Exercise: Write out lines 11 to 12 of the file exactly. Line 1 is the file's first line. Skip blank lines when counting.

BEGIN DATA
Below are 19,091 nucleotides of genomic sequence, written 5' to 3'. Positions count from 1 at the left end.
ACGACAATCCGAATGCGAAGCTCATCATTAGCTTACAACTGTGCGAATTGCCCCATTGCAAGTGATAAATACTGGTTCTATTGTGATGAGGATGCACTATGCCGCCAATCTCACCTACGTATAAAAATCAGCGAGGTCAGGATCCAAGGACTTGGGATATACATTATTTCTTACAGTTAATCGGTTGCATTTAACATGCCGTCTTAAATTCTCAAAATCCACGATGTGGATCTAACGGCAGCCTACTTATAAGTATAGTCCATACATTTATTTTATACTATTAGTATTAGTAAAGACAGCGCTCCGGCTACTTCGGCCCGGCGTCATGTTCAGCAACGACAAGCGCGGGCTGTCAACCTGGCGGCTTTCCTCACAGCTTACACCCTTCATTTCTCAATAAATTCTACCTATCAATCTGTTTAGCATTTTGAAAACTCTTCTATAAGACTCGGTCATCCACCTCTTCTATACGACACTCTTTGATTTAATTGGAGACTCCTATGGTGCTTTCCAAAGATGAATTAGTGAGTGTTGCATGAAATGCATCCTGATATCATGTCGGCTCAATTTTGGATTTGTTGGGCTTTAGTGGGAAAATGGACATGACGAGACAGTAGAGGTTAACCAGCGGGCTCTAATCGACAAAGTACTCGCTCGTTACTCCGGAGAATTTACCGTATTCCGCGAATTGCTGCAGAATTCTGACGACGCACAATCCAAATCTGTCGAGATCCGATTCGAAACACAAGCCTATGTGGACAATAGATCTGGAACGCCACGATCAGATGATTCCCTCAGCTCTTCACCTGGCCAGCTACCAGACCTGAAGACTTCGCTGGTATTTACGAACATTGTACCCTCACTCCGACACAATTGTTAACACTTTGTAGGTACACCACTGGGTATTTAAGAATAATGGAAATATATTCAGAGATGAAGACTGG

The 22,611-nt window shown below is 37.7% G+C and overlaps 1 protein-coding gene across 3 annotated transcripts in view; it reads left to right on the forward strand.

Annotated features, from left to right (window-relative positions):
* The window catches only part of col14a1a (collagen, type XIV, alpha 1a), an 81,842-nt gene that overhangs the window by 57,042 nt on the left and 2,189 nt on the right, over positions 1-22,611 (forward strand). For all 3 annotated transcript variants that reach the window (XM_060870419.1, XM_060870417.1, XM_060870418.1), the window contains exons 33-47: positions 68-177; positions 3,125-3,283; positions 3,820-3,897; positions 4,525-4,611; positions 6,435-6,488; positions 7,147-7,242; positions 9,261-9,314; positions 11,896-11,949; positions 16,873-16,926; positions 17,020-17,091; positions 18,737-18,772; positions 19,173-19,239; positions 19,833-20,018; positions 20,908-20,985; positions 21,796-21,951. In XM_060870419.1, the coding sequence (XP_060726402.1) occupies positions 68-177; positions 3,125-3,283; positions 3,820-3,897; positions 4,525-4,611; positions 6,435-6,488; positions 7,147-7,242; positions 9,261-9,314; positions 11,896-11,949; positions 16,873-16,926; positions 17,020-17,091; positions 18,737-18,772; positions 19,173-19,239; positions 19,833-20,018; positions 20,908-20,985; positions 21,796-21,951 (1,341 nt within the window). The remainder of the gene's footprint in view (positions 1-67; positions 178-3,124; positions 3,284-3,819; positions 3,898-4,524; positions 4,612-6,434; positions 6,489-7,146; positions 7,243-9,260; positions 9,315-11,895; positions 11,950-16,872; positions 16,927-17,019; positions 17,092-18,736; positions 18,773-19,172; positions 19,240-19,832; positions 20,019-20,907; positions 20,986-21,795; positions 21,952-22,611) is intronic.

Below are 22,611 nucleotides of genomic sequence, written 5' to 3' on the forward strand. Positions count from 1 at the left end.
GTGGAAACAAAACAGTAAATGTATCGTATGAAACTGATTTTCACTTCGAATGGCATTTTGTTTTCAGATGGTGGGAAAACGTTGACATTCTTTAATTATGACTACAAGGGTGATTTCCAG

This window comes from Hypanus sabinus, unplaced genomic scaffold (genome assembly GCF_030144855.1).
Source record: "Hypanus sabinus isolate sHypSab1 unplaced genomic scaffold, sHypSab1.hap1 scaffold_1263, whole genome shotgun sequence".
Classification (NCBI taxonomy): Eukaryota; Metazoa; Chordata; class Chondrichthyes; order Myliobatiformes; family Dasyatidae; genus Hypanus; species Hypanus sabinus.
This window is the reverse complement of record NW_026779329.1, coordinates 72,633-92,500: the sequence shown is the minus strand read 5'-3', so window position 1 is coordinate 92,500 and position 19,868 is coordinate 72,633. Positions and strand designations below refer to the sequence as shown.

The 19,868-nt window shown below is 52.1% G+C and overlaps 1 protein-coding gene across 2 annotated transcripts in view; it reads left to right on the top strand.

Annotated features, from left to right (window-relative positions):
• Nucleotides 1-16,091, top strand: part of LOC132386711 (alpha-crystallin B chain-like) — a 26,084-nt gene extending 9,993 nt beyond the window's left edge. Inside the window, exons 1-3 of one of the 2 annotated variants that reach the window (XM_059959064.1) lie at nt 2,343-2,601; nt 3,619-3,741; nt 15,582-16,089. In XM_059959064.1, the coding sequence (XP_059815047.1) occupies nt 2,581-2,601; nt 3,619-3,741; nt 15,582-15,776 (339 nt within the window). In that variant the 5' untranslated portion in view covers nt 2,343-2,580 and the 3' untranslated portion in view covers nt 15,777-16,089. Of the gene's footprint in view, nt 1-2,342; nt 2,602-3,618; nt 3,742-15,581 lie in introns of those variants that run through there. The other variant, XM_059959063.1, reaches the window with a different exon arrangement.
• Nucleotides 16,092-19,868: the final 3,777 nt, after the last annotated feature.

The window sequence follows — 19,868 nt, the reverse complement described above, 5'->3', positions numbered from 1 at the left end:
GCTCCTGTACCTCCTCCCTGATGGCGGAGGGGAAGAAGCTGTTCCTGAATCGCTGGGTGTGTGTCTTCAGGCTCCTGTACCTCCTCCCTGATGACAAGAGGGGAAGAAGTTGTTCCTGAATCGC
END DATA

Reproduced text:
This window is the reverse complement of record NW_026779329.1, coordinates 72,633-92,500: the sequence shown is the minus strand read 5'-3', so window position 1 is coordinate 92,500 and position 19,868 is coordinate 72,633. Positions and strand designations below refer to the sequence as shown.

The 19,868-nt window shown below is 52.1% G+C and overlaps 1 protein-coding gene across 2 annotated transcripts in view; it reads left to right on the top strand.